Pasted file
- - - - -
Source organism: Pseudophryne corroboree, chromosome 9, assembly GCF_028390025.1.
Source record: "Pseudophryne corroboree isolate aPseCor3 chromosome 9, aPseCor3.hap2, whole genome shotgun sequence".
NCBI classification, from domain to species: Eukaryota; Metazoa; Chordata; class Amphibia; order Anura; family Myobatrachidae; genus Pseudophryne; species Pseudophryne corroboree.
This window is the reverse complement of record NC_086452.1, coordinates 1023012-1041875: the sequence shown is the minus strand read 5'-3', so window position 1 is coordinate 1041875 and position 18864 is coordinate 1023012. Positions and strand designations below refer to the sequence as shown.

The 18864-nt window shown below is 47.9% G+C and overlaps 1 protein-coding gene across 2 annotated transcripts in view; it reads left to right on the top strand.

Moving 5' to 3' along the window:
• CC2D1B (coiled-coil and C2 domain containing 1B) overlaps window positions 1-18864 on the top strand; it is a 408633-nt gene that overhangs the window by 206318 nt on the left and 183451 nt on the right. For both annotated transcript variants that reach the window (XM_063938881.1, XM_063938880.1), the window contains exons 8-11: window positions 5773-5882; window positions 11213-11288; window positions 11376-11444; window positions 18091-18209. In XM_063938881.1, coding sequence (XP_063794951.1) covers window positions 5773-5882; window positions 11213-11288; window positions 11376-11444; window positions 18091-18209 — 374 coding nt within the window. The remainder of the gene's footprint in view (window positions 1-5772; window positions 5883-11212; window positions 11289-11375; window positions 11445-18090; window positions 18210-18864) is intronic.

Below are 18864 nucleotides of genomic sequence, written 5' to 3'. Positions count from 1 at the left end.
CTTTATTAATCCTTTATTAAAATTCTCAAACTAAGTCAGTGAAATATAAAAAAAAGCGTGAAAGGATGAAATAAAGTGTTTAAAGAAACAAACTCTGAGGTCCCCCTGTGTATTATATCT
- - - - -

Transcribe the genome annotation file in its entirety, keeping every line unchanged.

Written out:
Source organism: Pseudophryne corroboree, chromosome 9, assembly GCF_028390025.1.
Source record: "Pseudophryne corroboree isolate aPseCor3 chromosome 9, aPseCor3.hap2, whole genome shotgun sequence".
NCBI classification, from domain to species: Eukaryota; Metazoa; Chordata; class Amphibia; order Anura; family Myobatrachidae; genus Pseudophryne; species Pseudophryne corroboree.
This window is the reverse complement of record NC_086452.1, coordinates 1023012-1041875: the sequence shown is the minus strand read 5'-3', so window position 1 is coordinate 1041875 and position 18864 is coordinate 1023012. Positions and strand designations below refer to the sequence as shown.

The 18864-nt window shown below is 47.9% G+C and overlaps 1 protein-coding gene across 2 annotated transcripts in view; it reads left to right on the top strand.

Moving 5' to 3' along the window:
• CC2D1B (coiled-coil and C2 domain containing 1B) overlaps window positions 1-18864 on the top strand; it is a 408633-nt gene that overhangs the window by 206318 nt on the left and 183451 nt on the right. For both annotated transcript variants that reach the window (XM_063938881.1, XM_063938880.1), the window contains exons 8-11: window positions 5773-5882; window positions 11213-11288; window positions 11376-11444; window positions 18091-18209. In XM_063938881.1, coding sequence (XP_063794951.1) covers window positions 5773-5882; window positions 11213-11288; window positions 11376-11444; window positions 18091-18209 — 374 coding nt within the window. The remainder of the gene's footprint in view (window positions 1-5772; window positions 5883-11212; window positions 11289-11375; window positions 11445-18090; window positions 18210-18864) is intronic.

Below are 18864 nucleotides of genomic sequence, written 5' to 3'. Positions count from 1 at the left end.
CTTTATTAATCCTTTATTAAAATTCTCAAACTAAGTCAGTGAAATATAAAAAAAAGCGTGAAAGGATGAAATAAAGTGTTTAAAGAAACAAACTCTGAGGTCCCCCTGTGTATTATATCT